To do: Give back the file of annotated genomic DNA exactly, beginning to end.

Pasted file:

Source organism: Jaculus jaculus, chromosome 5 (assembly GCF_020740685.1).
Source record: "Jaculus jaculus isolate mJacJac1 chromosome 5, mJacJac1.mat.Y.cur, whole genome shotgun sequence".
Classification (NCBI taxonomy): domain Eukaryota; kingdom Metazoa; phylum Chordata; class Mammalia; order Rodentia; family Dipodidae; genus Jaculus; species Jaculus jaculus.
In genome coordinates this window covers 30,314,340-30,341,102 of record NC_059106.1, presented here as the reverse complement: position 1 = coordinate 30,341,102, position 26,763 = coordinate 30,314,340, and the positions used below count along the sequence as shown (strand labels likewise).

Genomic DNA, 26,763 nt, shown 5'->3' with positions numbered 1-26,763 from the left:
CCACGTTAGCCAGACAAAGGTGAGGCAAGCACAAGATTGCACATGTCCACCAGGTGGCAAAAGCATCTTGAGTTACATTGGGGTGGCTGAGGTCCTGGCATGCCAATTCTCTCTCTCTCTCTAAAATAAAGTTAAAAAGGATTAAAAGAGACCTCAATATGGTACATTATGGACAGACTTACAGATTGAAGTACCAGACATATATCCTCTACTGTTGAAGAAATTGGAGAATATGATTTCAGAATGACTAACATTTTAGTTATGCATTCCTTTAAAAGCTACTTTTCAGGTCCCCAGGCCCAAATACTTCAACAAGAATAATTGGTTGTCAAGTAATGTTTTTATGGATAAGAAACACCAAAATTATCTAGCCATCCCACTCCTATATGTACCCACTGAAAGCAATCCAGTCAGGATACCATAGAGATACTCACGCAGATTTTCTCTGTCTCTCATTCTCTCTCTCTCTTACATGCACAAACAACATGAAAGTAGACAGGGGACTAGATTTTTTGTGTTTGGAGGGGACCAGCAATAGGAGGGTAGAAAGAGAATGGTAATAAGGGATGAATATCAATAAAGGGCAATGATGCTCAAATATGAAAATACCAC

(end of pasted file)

Source organism: Jaculus jaculus, chromosome 5 (assembly GCF_020740685.1).
Source record: "Jaculus jaculus isolate mJacJac1 chromosome 5, mJacJac1.mat.Y.cur, whole genome shotgun sequence".
Classification (NCBI taxonomy): domain Eukaryota; kingdom Metazoa; phylum Chordata; class Mammalia; order Rodentia; family Dipodidae; genus Jaculus; species Jaculus jaculus.
In genome coordinates this window covers 30,314,340-30,341,102 of record NC_059106.1, presented here as the reverse complement: position 1 = coordinate 30,341,102, position 26,763 = coordinate 30,314,340, and the positions used below count along the sequence as shown (strand labels likewise).

Genomic DNA, 26,763 nt, shown 5'->3' with positions numbered 1-26,763 from the left:
CCACGTTAGCCAGACAAAGGTGAGGCAAGCACAAGATTGCACATGTCCACCAGGTGGCAAAAGCATCTTGAGTTACATTGGGGTGGCTGAGGTCCTGGCATGCCAATTCTCTCTCTCTCTCTAAAATAAAGTTAAAAAGGATTAAAAGAGACCTCAATATGGTACATTATGGACAGACTTACAGATTGAAGTACCAGACATATATCCTCTACTGTTGAAGAAATTGGAGAATATGATTTCAGAATGACTAACATTTTAGTTATGCATTCCTTTAAAAGCTACTTTTCAGGTCCCCAGGCCCAAATACTTCAACAAGAATAATTGGTTGTCAAGTAATGTTTTTATGGATAAGAAACACCAAAATTATCTAGCCATCCCACTCCTATATGTACCCACTGAAAGCAATCCAGTCAGGATACCATAGAGATACTCACGCAGATTTTCTCTGTCTCTCATTCTCTCTCTCTCTTACATGCACAAACAACATGAAAGTAGACAGGGGACTAGATTTTTTGTGTTTGGAGGGGACCAGCAATAGGAGGGTAGAAAGAGAATGGTAATAAGGGATGAATATCAATAAAGGGCAATGATGCTCAAATATGAAAATACCAC